Ohio Split Evenly on Gay Marriage
A new poll shows that Ohioans are split on gay marriage and that if an election were held today, they would not vote to overturn the state’s ban on marriage equality.
"Ohio voters who oppose amending the constitution to allow same-sex couples to marry are nearly twice as likely as those who favor the amendment to say that same-sex marriage is a critical issue facing the state," 31 percent to 16 percent, respectively, read the poll, which was conducted by the nonpartisan Public Religion Research Institute.
The Cleveland Plain Dealer reports, the poll surveyed 1,001 adults (883 of them registered voters) and discovered an even split: 47 percent feel that same-sex couples should be allowed to wed, and 47 percent did not. Six percent were unsure or did not respond. The firm disclosed that the poll "was made possible through generous funding from the Evelyn and Walter Haas Jr. Fund," which lists gay marriage advocacy among its initiatives.
The results have some LGBT rights advocates concerned about putting gay marriage on the 2014 ballot, but experts say a push to overturn the state ban on marriage equality would best succeed in Cleveland and surrounding Northeast Ohio counties, where 51 percent of people support a repeal. About 68 percent, including 61 percent of Republicans, say they favor laws protecting gays from job discrimination.
People’s views on morality, family and sexuality are less challenged by workplace rights than marriage, said Robert Jones, CEO of Public Religion Research Institute. Eighty-four percent of the people surveyed didn’t realize Ohio law doesn’t already bar job discrimination.
"Marriage is one that people have to wrestle a little more strongly with their own religious views," Jones, one of the survey’s authors, told the Chillicothe Gazette.
The religious right in Ohio is doing its part, making sure gay marriage remains banned in the state. Phil Burress, head of the Cincinnati-based Citizens for Community Values group that led the successful 2004 campaign to ban gay marriage in Ohio, sent out emails reading, "As the military prepares for war, so must we!" The email features a picture of a wedding cake topped with figurines of two tuxedo-clad men, reports the Columbus Dispatch.
"The homosexual activists have begun a petition campaign to repeal the Ohio 2004 Marriage Amendment that defines marriage between one man and one woman and replace it with verbiage to legalize same-sex marriage in Ohio," Burress said.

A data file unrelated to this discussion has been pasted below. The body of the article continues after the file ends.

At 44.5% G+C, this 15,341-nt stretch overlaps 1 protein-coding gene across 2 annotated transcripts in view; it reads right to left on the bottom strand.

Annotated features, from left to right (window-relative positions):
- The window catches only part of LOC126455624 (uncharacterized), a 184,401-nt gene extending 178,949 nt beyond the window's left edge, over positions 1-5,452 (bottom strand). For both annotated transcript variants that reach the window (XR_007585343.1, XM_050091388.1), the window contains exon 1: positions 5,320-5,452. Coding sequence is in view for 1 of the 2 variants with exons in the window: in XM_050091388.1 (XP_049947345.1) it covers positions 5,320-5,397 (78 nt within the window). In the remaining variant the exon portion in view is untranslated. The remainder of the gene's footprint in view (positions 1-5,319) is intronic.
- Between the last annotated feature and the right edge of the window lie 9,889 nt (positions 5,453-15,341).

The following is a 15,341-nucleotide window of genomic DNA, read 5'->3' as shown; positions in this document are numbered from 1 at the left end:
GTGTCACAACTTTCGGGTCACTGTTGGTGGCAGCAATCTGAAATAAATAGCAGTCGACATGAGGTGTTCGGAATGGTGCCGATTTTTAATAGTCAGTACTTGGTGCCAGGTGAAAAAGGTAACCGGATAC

Ian James of Freedom to Marry Ohio, the group backing same-sex marriage, accused Burress of being dishonest about what the amendment would actually do. James said there is no educational curriculum language in the amendment and nothing about firing people for expressing religious objections in the workplace. Additionally, the amendment would not punish people for expressing their religious views of marriage.
"Phil is simply bearing false witness in his recent grab for cash," James told The Columbus Dispatch.
Though Ohio is on the fence when it comes to marriage equality, other parts of the country seem to be more progressive on the issue. A recent poll shows a slightly higher level of support in New Jersey, with 60 percent of voters favoring a bill to legalize same-sex marriage. And a Quinnipiac Poll found that 50 percent of Virginia voters were in favor of same-sex marriage, with a clear majority of women supporting it.
Support for marriage equality is at a record high in the U.S. after the SCOTUS ruling, with a USA Today poll this summer showing that a majority of Americans now support it.
"By an unprecedented 55 percent to 40 percent, Americans say marriages between same-sex couples should be recognized by law as valid, with the same rights of traditional marriage," USA Today wrote. "That’s the highest level of support since Gallup began asking the question in 1996. Then, fewer than half that number, 27 percent, backed the idea."
Winnie McCroy is the Women on the EDGE Editor, HIV/Health Editor, and Assistant Entertainment Editor for EDGE Media Network, handling all women's news, HIV health stories and theater reviews throughout the U.S. She has contributed to other publications, including The Village Voice, Gay City News, Chelsea Now and The Advocate, and lives in Brooklyn, New York.